Graphene-Based Innovations for Smart Homes
With all of the smart home technologies already on the market, the implementation of graphene and related materials is poised to further enhance the smart home offering.
Digital Thread News
Digital Thread Resources
October 1, 2019
By Fabrizio Tubertini
Amazon alone has sold more than 1 million Alexa-enabled devices, manufactured by 4,500 different companies. The Amazon online store stocks more than 3,000 Google Assistant devices, 580 Cortana devices and 390 devices that use Siri. It is little wonder that countless European households are adopting smart technology to control, monitor and automate myriad tasks.
All of these sales mean that the sector is expected to grow at a compound annual growth rate of 61% in the next 5 years. CNN predicts that the future home will look like a real-world version of the animated series, “The Jetsons.”
With a variety of smart home technologies already on the market, the implementation of graphene and related materials is poised to further enhance the smart home offering. Graphene Flagship’s partners are developing solutions.
Graphene in Security
Graphene Flagship’s partner National Research Council of Italy—Institute of Organic Synthesis and Photoreactivity (CNR-ISOF) has developed flexible near-field communication (NFC) antennas for read/write applications, such as open and close functions. These represent a reliable, environmentally friendly alternative to current metal antennas.
Graphene antennas can be used directly in working devices without additional software calibration. In a recent demonstration, the proximity of a graphene radio-frequency identification (RFID) tag to an RFID reader automatically triggered the device to take a picture of the wearer. This has several applications, including various closed public environments where tracking could ensure public safety.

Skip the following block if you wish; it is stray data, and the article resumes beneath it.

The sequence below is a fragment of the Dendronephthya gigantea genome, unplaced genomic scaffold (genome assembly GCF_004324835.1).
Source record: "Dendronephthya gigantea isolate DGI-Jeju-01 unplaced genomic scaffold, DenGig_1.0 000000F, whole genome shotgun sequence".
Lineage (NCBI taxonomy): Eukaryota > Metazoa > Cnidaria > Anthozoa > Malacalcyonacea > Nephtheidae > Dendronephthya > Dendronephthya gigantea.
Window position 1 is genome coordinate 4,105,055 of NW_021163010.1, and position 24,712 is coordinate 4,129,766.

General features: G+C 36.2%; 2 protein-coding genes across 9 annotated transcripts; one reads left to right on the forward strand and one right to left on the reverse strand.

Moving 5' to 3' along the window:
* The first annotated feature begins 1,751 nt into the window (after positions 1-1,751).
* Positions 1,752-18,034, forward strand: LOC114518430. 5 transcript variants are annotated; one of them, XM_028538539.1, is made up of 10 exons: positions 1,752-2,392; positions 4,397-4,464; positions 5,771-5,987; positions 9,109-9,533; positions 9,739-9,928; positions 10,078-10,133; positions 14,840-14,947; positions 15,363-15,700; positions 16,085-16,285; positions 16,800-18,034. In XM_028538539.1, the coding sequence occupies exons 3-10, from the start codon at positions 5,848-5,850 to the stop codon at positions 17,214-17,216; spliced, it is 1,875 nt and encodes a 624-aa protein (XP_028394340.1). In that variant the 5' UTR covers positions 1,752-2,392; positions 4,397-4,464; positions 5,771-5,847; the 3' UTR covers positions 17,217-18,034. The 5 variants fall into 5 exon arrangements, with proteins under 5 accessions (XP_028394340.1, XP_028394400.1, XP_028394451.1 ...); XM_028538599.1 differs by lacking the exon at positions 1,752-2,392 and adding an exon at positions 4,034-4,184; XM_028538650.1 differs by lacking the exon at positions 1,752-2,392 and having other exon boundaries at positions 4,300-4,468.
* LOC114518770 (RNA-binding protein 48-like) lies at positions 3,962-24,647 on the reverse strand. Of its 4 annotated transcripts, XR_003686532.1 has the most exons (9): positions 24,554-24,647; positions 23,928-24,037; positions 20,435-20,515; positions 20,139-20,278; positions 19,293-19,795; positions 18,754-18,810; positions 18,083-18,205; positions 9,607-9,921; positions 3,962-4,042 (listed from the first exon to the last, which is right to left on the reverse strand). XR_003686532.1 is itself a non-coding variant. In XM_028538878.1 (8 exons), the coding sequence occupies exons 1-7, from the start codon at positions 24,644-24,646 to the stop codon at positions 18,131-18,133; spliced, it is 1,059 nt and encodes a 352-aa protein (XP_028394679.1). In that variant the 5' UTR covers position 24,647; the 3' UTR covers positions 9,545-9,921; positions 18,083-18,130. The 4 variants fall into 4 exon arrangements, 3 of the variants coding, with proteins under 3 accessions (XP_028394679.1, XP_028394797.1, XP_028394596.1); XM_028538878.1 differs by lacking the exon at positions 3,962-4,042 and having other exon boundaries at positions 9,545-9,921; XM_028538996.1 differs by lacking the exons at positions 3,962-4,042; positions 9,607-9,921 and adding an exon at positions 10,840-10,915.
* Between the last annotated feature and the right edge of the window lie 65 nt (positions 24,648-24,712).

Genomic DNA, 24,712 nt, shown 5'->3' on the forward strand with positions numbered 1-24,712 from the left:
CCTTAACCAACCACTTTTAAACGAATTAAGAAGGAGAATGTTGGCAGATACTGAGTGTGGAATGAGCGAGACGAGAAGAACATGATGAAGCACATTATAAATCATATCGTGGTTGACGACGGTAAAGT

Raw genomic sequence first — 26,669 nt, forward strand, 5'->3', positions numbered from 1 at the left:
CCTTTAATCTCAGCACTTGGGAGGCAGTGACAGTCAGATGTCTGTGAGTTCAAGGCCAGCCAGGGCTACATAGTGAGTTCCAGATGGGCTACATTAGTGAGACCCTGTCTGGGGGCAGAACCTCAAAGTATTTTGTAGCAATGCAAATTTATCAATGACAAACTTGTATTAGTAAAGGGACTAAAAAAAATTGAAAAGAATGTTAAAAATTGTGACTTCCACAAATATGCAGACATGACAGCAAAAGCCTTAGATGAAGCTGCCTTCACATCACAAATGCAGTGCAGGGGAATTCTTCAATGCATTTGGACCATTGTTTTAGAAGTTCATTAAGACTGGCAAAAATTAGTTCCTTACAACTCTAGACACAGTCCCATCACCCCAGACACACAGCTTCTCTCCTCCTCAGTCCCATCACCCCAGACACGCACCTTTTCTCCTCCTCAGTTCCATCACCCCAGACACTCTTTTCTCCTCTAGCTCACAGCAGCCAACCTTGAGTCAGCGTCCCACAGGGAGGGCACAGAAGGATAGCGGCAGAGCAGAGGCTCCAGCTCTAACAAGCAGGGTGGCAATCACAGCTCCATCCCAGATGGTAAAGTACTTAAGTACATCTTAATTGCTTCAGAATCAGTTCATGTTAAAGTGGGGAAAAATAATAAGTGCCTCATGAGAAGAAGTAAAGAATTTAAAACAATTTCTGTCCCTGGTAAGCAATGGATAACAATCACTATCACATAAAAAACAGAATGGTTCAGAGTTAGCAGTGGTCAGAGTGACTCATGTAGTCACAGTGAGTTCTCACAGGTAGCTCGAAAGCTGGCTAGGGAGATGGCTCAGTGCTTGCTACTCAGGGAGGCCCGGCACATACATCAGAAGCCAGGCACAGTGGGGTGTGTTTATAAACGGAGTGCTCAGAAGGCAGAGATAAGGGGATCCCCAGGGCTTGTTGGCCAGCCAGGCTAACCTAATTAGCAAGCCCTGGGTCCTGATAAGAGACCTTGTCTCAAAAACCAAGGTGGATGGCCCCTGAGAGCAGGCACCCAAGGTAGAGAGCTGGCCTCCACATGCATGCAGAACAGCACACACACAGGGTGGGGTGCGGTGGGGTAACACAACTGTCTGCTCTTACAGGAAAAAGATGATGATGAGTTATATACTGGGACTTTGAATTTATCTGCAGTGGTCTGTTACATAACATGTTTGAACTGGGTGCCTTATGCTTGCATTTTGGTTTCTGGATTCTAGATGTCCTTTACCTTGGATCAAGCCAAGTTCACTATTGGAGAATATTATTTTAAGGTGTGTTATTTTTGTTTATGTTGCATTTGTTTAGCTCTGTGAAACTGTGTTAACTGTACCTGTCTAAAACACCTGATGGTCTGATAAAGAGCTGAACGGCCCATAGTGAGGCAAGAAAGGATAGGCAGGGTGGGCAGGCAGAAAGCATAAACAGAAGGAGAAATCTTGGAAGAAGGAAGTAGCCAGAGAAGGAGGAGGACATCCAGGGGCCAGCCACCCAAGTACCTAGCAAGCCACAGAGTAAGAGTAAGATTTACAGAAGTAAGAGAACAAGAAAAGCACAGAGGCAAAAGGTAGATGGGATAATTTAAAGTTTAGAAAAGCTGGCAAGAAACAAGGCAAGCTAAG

Graphene flexible antennas from VTT and the University of Cambridge have already been produced, demonstrating the technology’s commercialization.
Security does not finish at the door though, thanks to the work of Delft University of Technology, Netherlands. With the application of 10,000 graphene membranes suspended on a 1x2 mm silicon chip, a sensor can detect a door closing or opening, or a change in air pressure.
Graphene-based sensors can also be applied to ensure homeowner safety. Recent gas detector prototypes by Catalan Institute of Nanoscience and Nanotechnology, Spain, sense everything from humidity levels to toxic gases. The University of Cambridge and the University of Manchester also have created a new sensor called the graphene nose. It is a matrix of sensors that combines gas pollutant signals to measure air quality.
Graphene in Home Wiring
The smart house of the future will be built smart, not just retrofitted with new applications.
The applications of conductive cement may one day extend beyond making electrical wires a thing of the past. Due to its ability to dissipate heat, it can be used to cool smart homes without the need for expensive temperature management applications. Graphene-infused cement also could lead to smart bricks, and conductive strips of graphene around the home can be used for lighting or as an in-floor heating grid.
Italcementi, a leading construction materials company in Italy recently showcased a floor heating system that uses a thin layer of graphene cementitious composite placed between the screed and the floor surface for highly effective heat transfer.
Helping Economic Growth with Graphene
Graphene’s qualities are not limited to what it can achieve—it also delivers significant economic benefit. Research shows that graphene-infused solar panels increase the stability of the solar cell and make them at least four times cheaper to manufacture.
A collaboration between Graphene Flagship partners Istituto Italiano di Tecnologia (IIT), University of Rome Tor Vergata and BeDimensional S.p.A has developed hybrids of graphene and molybdenum disulfide quantum dots to stabilize perovskite solar cells, which are less complex to produce than traditional solar cells, and can be used in new locations on the home’s roof.
Many of these products are scientifically and technically ready to be mass manufactured. They prove that graphene is already suitable for industrial and commercial use. Although it may have to take over the world one house at a time, that change has already captured the minds of some of the world’s most creative scientists and design engineers.
Fabrizio Tubertini is the Graphene Flagship business developer for Energy, which is based at IIT (Istituto Italiano di Tecnologia) research. Graphene Flagship is one of the largest research projects funded by the European Commission.